Mar 5, 2011 at 1:46 am #1270081
I'm doing my first (most likely solo or in a group) hike in Sweden or Norway this summer.
I left my backpack at home, unfortunately.
Any Europeans (I'm in Germany) here that can recommend me a good shop or good brands for hiking? I've heard that merrels and lowas are good.
Leather or synthetic? I'm willing to spend a bit more if it means it will last longer.
Any advice for packs? I'm most likely going to be carrying between 7-12kg, but the option of carrying a tent may come into play.
Thanks for any advice. I'm really looking forward to get into hiking.Mar 5, 2011 at 1:54 am #1704709
@rcowmanLocale: Canadian Rockies
checkout hikingfinland.com and all the links and blogs attached.Mar 5, 2011 at 2:10 am #1704710
i'll check it out.
the store i am going to has these brands:
edit: merrel and many moreMar 5, 2011 at 7:24 am #1704742
@sockpuppetLocale: High Desert
Most of the shoes/boots they carry are solid brands. Spend as much time as possible at the shop and choose the one that fits you the best. The local shop employees and customers will be your best resource for which shoe/boot will work best on the local trails, but only you can decide which one fits well.Mar 5, 2011 at 9:23 am #1704771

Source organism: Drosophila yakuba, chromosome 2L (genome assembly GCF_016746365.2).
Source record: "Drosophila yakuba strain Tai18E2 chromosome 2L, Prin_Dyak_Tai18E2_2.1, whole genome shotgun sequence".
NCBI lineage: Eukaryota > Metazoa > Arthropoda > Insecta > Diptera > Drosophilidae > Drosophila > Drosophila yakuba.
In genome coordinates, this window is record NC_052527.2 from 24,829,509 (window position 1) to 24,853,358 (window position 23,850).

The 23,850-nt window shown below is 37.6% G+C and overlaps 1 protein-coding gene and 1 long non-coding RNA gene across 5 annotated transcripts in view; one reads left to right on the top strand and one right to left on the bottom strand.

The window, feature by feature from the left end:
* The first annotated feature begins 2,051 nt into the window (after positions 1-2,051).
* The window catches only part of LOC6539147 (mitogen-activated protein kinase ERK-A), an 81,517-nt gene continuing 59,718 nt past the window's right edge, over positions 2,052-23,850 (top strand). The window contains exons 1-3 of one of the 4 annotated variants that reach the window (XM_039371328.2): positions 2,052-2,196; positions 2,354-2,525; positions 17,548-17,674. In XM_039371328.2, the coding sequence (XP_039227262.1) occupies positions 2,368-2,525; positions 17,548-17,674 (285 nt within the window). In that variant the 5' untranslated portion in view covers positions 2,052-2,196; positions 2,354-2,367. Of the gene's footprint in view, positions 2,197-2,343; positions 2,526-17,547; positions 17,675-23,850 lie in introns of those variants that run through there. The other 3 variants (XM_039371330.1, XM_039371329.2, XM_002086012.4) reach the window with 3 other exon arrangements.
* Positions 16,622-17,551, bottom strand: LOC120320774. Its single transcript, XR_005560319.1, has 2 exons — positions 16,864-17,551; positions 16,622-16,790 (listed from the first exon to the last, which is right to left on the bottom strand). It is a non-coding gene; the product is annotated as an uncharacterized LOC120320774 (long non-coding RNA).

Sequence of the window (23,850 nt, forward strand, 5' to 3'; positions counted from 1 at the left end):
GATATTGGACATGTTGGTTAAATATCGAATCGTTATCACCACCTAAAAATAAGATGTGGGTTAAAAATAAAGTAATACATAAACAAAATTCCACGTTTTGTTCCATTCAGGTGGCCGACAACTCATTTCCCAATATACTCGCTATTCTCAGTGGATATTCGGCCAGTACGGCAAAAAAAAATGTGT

had a look today.
the lowas felt best around my ankle, but i'm not sure if the bottom isn't 'wide' enough. otherwise they felt ok, going for around 200 euros.
i also tried some meindl on, they were better fitting on the sole of the feet but there was many pressure points around my ankles and front of the shoe. around 180 euros
Just how tight do I want it?
p.s. do i want leather or synthetic? I was told the synthetic ones can get really warm/sweaty in summer, but are more waterproof then their leather counterparts.
p.s is there any decent/cheap rain jackets anyone can recommend me? online is also ok. for summer of course. the ones at the store ranged from 150-500 euros (!!!!!!!!!!!!!), this is a bit much for me. I have a waterproof jacket but I think it might be too warm, as it's pretty thick.Mar 5, 2011 at 10:00 am #1704787